1.   "Orange County's industrial market sees strong demand with low vacancy rates and rising rental prices. #industrialrealestate #OrangeCounty"
2.   "E-commerce growth drives demand for industrial space in Orange County, leading to new developments and expansions. #ecommerce #OrangeCounty"
3.   "Orange County's transportation infrastructure, skilled workforce, and proximity to LA make it a prime location for industrial companies. #OrangeCounty"
4.   "Orange County's industrial market continues to attract investors and companies looking for a strategic West Coast presence. #investment #OrangeCounty"
5.   "Orange County's industrial sector sees a surge in creative office conversions, appealing to tech and creative companies. #creativeofficespace #OrangeCounty"
Next, I asked Chat to opine on the effect of AB2011 on housing. The stream of data flooded through with this:
“AB 2011 is a California state bill (Assembly Bill 2011) that went into effect on January 1, 2022 and aims to increase housing affordability by providing funding for affordable housing projects through the creation of a new tax credit program. The bill's impact on housing is to increase the availability of affordable housing units by providing incentives for developers to build and preserve affordable housing. This is expected to address the state's housing affordability crisis and help low- and moderate-income families access safe and affordable housing.”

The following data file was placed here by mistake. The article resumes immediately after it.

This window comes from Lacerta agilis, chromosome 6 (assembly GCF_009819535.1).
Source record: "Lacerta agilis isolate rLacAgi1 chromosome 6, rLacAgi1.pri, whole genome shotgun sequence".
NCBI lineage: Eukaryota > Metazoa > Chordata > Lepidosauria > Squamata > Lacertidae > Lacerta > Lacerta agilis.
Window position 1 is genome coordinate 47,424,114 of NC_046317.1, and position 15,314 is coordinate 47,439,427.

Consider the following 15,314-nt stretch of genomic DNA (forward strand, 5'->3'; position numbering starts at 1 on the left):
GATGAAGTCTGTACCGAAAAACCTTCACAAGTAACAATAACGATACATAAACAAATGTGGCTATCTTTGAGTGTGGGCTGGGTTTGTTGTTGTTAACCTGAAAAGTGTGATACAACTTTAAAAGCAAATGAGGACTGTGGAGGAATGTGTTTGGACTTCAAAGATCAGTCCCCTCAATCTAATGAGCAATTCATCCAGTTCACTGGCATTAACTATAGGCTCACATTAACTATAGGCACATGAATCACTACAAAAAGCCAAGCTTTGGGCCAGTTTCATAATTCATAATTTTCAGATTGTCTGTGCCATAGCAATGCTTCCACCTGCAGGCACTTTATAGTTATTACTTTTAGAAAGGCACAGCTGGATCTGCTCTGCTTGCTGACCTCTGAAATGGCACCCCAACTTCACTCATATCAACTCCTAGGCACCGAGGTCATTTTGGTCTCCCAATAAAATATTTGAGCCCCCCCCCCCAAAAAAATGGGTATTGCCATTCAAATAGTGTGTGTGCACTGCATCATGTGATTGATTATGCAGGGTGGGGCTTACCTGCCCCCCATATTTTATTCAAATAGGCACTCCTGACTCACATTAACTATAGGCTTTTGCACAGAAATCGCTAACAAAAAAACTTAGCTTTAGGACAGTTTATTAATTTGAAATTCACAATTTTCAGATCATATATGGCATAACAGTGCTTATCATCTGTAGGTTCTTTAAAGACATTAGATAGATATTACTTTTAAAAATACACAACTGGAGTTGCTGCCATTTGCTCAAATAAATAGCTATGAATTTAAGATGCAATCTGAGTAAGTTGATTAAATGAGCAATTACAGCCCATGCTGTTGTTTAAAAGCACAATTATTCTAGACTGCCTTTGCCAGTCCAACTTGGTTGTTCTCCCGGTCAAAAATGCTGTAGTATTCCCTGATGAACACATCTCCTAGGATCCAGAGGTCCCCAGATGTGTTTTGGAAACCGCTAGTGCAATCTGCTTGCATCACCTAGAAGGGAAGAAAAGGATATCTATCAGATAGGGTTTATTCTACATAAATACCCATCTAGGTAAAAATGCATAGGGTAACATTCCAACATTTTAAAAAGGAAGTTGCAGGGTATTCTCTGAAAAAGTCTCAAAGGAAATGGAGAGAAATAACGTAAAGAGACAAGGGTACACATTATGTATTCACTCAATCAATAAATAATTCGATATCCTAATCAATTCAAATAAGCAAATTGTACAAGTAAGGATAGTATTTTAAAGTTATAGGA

Finally, my column on Proposition ULA and the changes in transfer taxes created quite a stir among my readers. I asked Chat to have a go:
“I'm sorry, but I don't have information about a specific "Proposition ULA." It's possible that you may have misspelled the name or that it refers to a local or regional initiative that is not well-known. To obtain more accurate information, I recommend checking local news sources, government websites, or consulting with a local expert or professional.” 
Based on this - I might still have a role as a contributing columnist. 
My immediate reaction to all of this was attribution, plagiarism, commercial use of the data and so on. I’ll leave this to those much smarter than I. But it’s pretty cool and gives a glimpse into the future of content creation.